Compartmentalization of HIV resistance between blood and semen

Jade GHOSN, MD, Service des Maladies Infectieuses du Pr Bricaire, CHU Pitié-Salpétrière, 47-83 Boulevard de l’Hôpital, 75013 Paris (France).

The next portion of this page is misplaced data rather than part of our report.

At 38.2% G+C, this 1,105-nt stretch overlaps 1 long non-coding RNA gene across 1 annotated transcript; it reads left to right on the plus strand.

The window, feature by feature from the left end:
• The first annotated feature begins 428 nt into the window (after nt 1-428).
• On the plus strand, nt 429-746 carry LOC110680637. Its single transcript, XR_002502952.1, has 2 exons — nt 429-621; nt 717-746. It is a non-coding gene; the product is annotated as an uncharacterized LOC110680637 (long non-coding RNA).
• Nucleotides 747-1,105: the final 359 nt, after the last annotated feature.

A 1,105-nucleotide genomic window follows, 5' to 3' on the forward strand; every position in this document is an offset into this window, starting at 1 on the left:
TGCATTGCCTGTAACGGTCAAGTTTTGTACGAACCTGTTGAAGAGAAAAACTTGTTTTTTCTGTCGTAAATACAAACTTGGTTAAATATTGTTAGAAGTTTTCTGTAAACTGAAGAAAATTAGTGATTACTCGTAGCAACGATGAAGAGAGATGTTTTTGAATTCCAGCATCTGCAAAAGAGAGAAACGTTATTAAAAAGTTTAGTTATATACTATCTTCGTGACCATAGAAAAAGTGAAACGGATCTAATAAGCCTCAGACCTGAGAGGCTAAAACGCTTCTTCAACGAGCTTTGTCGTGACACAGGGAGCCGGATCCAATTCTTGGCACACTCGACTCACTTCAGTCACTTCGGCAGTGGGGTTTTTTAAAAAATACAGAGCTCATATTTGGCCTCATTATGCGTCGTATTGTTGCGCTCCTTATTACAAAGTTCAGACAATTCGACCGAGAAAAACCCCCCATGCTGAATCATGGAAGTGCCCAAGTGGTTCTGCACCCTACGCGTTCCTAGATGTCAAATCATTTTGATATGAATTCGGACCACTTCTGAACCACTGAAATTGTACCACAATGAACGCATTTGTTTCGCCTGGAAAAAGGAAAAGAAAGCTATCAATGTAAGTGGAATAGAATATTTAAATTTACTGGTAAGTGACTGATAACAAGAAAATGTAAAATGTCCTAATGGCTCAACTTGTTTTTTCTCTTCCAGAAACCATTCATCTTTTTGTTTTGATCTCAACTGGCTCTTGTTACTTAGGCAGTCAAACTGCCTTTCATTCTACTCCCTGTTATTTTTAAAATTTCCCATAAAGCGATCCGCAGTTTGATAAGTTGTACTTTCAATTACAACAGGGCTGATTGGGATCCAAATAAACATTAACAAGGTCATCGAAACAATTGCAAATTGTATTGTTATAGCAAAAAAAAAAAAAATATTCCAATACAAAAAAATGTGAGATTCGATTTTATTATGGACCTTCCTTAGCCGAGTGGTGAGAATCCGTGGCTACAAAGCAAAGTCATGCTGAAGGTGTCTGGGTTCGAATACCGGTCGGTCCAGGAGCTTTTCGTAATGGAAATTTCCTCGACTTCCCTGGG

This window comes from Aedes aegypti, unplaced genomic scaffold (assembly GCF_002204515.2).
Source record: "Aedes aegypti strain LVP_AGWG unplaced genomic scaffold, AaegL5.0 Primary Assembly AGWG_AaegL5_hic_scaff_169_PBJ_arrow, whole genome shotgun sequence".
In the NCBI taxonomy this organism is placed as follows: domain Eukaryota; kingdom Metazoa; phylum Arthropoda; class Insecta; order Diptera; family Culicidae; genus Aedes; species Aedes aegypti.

Background: One consequence of HIV resistance development is the increasing risk of sexually transmitted resistant viral strains. Given the possible HIV compartmentalization, we wanted to compare the genotypic mutational pattern of both circulating and archived strains between blood and semen in heavily pretreated HIV-infected men. Material and Methods: Paired blood and semen samples were collected from HIV-infected patients harbouring resistant viral strains in blood plasma (BP). Quantification and genotypic resistance testing of HIV RNA were performed in BP and in seminal plasma (SP); and of proviral DNA in PBMC and in semen cells (SC). Clones of HIV protease gene were obtained to explore the diversity of viral quasi-species through a phylogenetic analysis. Pharmacological measurements of antiretroviral drugs were performed in both compartments. Results: Twenty HIV-infected men with therapeutic failure were enrolled. They had previously received a median of seven antiretroviral regimens. At inclusion, fifteen patients (75%) were on a median-four-drug combination, and five were off treatment. Median BP HIV RNA, PBMC proviral DNA, SP HIV RNA and SC proviral DNA loads were respectively: 4.77, 3.65, 3.16 and 1.77 log10. Resistant HIV strains were found in the BP and PBMC of all patients, in the SP of 14, and in the SC of 5 patients. Overall, the blood and genital compartments exhibited different genotypic resistance patterns for six men (30%), with additional resistance mutations in semen for 4/6 patients. The phylogenetic analysis of clones of HIV protease gene proved viral strains in SP originated not only from a passive diffusion from BP, but also from a local production in semen. Despite optimal concentrations in BP, and unlike previously described, amprenavir and efavirenz achieved poor concentrations in SP. In contrast, tenofovir proved to concentrate in SP. Conclusion: Resistant HIV strains are frequent (70%) in the semen of heavily pretreated men, with genotypic resistance pattern diversity confirming HIV compartmentalization. Thus, the storage of archived proviruses might differe according to the anatomic reservoir considered. In the issue of sexual transmission, we also show that seminal plasma and semen cells may be differently involved in the spread of HIV.